Trigger warning for mentions of sexual abuse, pedophilia, grooming, emotional manipulation and rape.
In 1997, thirteen-year-old Kate Elizabeth Russell discovered Vladimir Nabokov’s Lolita and immediately developed a fascination with the relationship between an older man and a younger girl. She begins to write her own love story about a similar illicit relationship. Nearly twenty years later, her debut novel My Dark Vanessa emerges during the height of the #MeToo movement. What had initially started out as an innocent romance presents a tale highlighting themes of consent, coercion, and sexual grooming.
My Dark Vanessa presents the story of Vanessa Wye during two periods of her life.
During the first, she’s a fifteen-year-old schoolgirl and groomed into a relationship with her forty-two-year-old teacher. Contrastingly, by the second period, she’s in her thirties and reading about allegations of his abuse by another victim. Unexpectedly, Vanessa is still in touch with her teacher, Jacob Strane, whose presence has dominated most of her life. They discuss the allegations against him before he guilts her into protecting him.
In the early days, Vanessa has been struggling with her social skills, especially after losing her only friend. Under Strane’s watchful eye, she begins to believe his interest in her makes her superior to her classmates. I’m special, she chants in the book, mistaking his attention as worship. I have power, power to make it happen, power over him. I was an idiot for not realizing this sooner. The flashbacks of Vanessa’s relationship with Strane display clear implementation of grooming techniques; favoritism, flattery, gifts, all to get her trust and normalize his affection for her. He compares her hair to maple leaves and presents her with a copy of Nabokov’s Lolita; not long after, their relationship turns sexual.
The book narrates Vanessa’s point of view, which provides a firsthand view of how the abuse played out.
The conversations between Vanessa and Strane induce an uncomfortable feeling of voyeurism and queasiness, alarmingly when she recounts their sexual encounters as erotic. Per the nature of groomers, he manipulates her against speaking out about their relationship with veiled threats.
While Vanessa turns a blind eye to the age gap between her and Strane, she wasn’t immune to the instances when he reveals his true self. Her discomfort when Strane describes a nosy classmate as ‘a smug little bitch’ is a refreshing change in her perspective towards him. Such instances provide solidity to the foundation of resentment she comes to build towards him in her growth.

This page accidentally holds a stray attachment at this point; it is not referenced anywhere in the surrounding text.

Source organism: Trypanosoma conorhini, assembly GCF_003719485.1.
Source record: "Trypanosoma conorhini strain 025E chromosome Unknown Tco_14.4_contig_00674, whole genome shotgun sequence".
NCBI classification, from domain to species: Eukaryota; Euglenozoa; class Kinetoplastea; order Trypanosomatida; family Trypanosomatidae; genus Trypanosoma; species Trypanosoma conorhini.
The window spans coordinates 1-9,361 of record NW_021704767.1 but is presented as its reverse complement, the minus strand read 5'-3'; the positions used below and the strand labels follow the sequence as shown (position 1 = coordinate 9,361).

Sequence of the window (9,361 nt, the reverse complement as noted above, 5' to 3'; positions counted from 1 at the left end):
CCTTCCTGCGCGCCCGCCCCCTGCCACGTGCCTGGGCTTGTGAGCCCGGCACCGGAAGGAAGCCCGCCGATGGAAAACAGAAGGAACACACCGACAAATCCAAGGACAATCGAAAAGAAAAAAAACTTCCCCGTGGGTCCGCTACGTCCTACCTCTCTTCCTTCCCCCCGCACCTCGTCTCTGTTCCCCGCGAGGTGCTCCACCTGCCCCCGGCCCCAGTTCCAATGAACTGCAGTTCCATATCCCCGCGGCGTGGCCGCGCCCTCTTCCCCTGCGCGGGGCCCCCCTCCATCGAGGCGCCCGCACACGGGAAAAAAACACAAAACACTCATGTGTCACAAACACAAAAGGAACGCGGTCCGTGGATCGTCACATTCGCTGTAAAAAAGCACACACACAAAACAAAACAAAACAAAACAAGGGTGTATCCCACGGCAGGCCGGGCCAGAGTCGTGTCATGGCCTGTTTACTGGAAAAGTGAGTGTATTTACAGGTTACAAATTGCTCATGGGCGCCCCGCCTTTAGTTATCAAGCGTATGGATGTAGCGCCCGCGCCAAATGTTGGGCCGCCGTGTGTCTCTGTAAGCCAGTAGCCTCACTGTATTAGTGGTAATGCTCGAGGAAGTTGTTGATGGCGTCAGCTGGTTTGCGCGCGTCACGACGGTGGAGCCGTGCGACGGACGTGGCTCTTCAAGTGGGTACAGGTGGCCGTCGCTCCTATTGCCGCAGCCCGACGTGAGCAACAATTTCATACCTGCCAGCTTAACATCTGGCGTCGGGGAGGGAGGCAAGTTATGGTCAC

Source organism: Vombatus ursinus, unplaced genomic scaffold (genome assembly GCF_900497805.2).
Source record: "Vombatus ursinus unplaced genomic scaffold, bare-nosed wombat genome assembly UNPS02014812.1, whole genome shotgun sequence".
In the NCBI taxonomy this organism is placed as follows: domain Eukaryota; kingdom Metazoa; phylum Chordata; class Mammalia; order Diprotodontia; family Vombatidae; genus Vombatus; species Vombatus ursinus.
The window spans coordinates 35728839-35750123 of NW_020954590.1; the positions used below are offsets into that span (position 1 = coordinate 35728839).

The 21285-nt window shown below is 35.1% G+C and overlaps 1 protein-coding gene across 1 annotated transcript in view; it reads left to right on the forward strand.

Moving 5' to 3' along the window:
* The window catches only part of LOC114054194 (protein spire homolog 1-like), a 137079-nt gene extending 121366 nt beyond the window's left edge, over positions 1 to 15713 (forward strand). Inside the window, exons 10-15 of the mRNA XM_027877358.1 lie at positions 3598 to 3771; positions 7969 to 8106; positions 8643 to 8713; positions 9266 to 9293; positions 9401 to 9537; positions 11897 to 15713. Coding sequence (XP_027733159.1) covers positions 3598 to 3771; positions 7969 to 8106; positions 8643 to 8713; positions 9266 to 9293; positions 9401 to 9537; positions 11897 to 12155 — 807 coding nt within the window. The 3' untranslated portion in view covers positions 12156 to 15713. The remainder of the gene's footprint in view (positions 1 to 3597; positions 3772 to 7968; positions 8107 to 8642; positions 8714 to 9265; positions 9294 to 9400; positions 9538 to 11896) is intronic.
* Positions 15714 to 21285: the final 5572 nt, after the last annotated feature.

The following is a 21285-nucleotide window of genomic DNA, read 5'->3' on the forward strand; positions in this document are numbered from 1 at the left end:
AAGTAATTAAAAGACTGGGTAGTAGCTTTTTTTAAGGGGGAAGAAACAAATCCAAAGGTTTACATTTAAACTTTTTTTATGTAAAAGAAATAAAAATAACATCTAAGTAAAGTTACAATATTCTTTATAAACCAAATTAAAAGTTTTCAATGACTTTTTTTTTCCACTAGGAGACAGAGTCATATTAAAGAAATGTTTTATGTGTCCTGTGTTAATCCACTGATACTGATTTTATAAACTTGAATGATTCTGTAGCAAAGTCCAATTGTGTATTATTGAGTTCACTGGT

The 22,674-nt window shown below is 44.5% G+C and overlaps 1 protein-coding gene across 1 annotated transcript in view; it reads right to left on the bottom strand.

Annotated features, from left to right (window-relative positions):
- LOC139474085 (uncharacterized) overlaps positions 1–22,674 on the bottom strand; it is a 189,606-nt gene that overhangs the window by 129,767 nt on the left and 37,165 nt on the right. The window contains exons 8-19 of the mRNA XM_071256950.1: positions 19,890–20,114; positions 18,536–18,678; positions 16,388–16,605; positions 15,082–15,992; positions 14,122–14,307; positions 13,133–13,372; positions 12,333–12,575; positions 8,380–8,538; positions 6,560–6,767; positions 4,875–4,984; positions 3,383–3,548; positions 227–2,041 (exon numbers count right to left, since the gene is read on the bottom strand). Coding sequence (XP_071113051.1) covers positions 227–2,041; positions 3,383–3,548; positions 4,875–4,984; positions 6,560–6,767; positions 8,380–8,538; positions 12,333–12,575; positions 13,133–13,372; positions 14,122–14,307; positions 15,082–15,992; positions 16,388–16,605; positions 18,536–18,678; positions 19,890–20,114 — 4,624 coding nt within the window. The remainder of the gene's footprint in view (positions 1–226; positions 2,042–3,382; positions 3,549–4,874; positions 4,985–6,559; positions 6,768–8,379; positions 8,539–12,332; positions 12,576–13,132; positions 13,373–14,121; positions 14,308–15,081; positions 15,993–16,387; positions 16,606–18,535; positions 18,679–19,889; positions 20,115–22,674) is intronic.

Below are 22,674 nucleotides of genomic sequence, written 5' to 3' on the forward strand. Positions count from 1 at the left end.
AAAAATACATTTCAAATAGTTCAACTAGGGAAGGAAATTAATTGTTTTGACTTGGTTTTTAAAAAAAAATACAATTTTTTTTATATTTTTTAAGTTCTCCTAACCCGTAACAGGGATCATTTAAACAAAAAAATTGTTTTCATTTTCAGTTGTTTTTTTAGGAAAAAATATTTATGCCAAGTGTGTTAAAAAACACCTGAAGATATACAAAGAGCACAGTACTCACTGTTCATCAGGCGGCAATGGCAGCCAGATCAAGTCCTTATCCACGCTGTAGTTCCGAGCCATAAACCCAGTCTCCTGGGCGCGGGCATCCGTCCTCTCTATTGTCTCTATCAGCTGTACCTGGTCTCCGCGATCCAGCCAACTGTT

Though her relationship with Strane forces her to lose her sense of identity, Vanessa still refuses to let him go. In fact, as a reader, dissociating from Vanessa is easy when attempting to understand the appeal in Strane. He’s not attractive or charismatic; at one point Vanessa herself recoils at his appearance. Nevertheless, she remains in denial about the abuse and refuses to acknowledge those who urge her to speak out. In her eyes, there was no sexual abuse nor grooming; she was the Dolores to his Humbert and their love was an ill-fated romance.
“I can’t lose the thing I’ve held on to for so long. You know?” My face twists up from the pain of pushing it out. “I just really need it to be a love story. You know? I really, really need it to be that.” “I know,” she says. “Because if it isn’t a love story, then what is it?” I look to her glassy eyes, her face of wide-open empathy. “It’s my life,” I say. “This has been my whole life.”
Eventually, after engaging with her abuser for decades, Vanessa steers towards facing the harsh truth while still refusing to seek justice.
Since fifteen, Vanessa believed that her relationship with Strane made her special above others. It was them against the world, even when he pushed for his innocence at the expense of her academic career. She had given this man everything with the understanding that they were making an equal trade.
It’s just my luck, he’d said to her at the beginning of the book. That when I finally find my soul mate, she’s fifteen years old.
Even as an adult, Vanessa struggled to accept their sexual encounters as rape because she provided consent. In Vanessa’s eyes, the world had turned her soulmate into a monster for simply falling in love with her. Processing her trauma after repressing it rendered her unable to recognize the sexual abuse she’d faced and to empathize with his other victims.
Towards the end of the novel, Strane eventually ends his own life over the backlash he receives after the accusations. Consequently, his victims are blamed for driving a man to his death after outing him as a predator. This scene was significant in providing insight that as a woman, we grow up having the burden of the male gaze on our backs as if women are the problem and are supposed to start paying that price before we even understand it.
While the book never depicts any of Strane’s victims getting the justice they deserve, it still presents a realistic outcome. Vanessa’s goal to remove his influence from her life and to not be defined as a victim but as a survivor is sobering.
Described as the Lolita for the #MeToo era, My Dark Vanessa was a difficult book to read and even harder to stomach.
The presentation of the pain and trauma was educational enough for readers to re-evaluate their relationships with men. Additionally, the book also displays society’s objectification of teenage girls and exposes the insidious nature of sexual grooming.
While it was an uncomfortable read, My Dark Vanessa is still a necessary one. Not only does it provide us with an understanding of what survivors experience during sexual abuse and grooming, but it also ensures that they’re seen and valued. That being said, this novel may also be highly triggering for some, and therefore caution is necessary before reading.